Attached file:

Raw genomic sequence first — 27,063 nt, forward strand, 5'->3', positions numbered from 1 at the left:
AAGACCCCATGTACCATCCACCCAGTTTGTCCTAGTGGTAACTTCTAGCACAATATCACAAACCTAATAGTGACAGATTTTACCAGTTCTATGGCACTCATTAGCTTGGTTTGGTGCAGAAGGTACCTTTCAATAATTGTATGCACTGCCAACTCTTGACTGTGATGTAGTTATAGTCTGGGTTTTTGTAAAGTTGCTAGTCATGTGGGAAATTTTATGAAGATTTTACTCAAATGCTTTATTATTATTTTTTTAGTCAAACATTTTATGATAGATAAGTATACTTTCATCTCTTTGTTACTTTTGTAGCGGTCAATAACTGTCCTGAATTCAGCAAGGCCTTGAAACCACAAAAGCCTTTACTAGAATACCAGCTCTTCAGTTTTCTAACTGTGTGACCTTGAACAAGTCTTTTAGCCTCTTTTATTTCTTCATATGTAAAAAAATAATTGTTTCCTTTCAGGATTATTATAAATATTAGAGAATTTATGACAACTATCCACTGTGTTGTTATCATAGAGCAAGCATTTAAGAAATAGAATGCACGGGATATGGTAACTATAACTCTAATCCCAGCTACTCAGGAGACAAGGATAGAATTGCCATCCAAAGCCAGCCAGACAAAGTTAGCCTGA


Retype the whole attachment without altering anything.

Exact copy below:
Raw genomic sequence first — 27,063 nt, forward strand, 5'->3', positions numbered from 1 at the left:
AAGACCCCATGTACCATCCACCCAGTTTGTCCTAGTGGTAACTTCTAGCACAATATCACAAACCTAATAGTGACAGATTTTACCAGTTCTATGGCACTCATTAGCTTGGTTTGGTGCAGAAGGTACCTTTCAATAATTGTATGCACTGCCAACTCTTGACTGTGATGTAGTTATAGTCTGGGTTTTTGTAAAGTTGCTAGTCATGTGGGAAATTTTATGAAGATTTTACTCAAATGCTTTATTATTATTTTTTTAGTCAAACATTTTATGATAGATAAGTATACTTTCATCTCTTTGTTACTTTTGTAGCGGTCAATAACTGTCCTGAATTCAGCAAGGCCTTGAAACCACAAAAGCCTTTACTAGAATACCAGCTCTTCAGTTTTCTAACTGTGTGACCTTGAACAAGTCTTTTAGCCTCTTTTATTTCTTCATATGTAAAAAAATAATTGTTTCCTTTCAGGATTATTATAAATATTAGAGAATTTATGACAACTATCCACTGTGTTGTTATCATAGAGCAAGCATTTAAGAAATAGAATGCACGGGATATGGTAACTATAACTCTAATCCCAGCTACTCAGGAGACAAGGATAGAATTGCCATCCAAAGCCAGCCAGACAAAGTTAGCCTGA